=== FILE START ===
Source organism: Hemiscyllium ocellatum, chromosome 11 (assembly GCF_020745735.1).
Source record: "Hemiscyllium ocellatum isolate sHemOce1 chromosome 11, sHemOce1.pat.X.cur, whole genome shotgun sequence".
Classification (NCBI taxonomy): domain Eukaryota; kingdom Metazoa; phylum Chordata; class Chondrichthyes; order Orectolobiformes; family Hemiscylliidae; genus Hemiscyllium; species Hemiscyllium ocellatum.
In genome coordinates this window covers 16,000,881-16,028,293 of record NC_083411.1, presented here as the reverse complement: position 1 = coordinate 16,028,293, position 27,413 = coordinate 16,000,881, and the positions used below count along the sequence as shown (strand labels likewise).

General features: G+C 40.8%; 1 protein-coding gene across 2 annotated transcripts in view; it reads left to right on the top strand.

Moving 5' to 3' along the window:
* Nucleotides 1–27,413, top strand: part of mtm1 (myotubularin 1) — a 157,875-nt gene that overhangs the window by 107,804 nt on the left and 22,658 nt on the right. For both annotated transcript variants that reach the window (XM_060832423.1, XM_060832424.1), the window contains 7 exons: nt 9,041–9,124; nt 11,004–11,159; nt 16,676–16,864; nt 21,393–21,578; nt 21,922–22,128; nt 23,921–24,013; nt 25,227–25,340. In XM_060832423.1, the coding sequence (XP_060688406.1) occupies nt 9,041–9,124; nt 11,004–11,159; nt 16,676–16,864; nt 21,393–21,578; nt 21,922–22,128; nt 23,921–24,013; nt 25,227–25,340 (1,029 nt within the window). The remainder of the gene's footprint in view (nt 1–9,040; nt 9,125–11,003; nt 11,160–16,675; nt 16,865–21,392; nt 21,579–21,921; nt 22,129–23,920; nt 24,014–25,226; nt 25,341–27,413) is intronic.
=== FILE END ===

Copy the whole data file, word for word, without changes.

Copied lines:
Source organism: Hemiscyllium ocellatum, chromosome 11 (assembly GCF_020745735.1).
Source record: "Hemiscyllium ocellatum isolate sHemOce1 chromosome 11, sHemOce1.pat.X.cur, whole genome shotgun sequence".
Classification (NCBI taxonomy): domain Eukaryota; kingdom Metazoa; phylum Chordata; class Chondrichthyes; order Orectolobiformes; family Hemiscylliidae; genus Hemiscyllium; species Hemiscyllium ocellatum.
In genome coordinates this window covers 16,000,881-16,028,293 of record NC_083411.1, presented here as the reverse complement: position 1 = coordinate 16,028,293, position 27,413 = coordinate 16,000,881, and the positions used below count along the sequence as shown (strand labels likewise).

General features: G+C 40.8%; 1 protein-coding gene across 2 annotated transcripts in view; it reads left to right on the top strand.

Moving 5' to 3' along the window:
* Nucleotides 1–27,413, top strand: part of mtm1 (myotubularin 1) — a 157,875-nt gene that overhangs the window by 107,804 nt on the left and 22,658 nt on the right. For both annotated transcript variants that reach the window (XM_060832423.1, XM_060832424.1), the window contains 7 exons: nt 9,041–9,124; nt 11,004–11,159; nt 16,676–16,864; nt 21,393–21,578; nt 21,922–22,128; nt 23,921–24,013; nt 25,227–25,340. In XM_060832423.1, the coding sequence (XP_060688406.1) occupies nt 9,041–9,124; nt 11,004–11,159; nt 16,676–16,864; nt 21,393–21,578; nt 21,922–22,128; nt 23,921–24,013; nt 25,227–25,340 (1,029 nt within the window). The remainder of the gene's footprint in view (nt 1–9,040; nt 9,125–11,003; nt 11,160–16,675; nt 16,865–21,392; nt 21,579–21,921; nt 22,129–23,920; nt 24,014–25,226; nt 25,341–27,413) is intronic.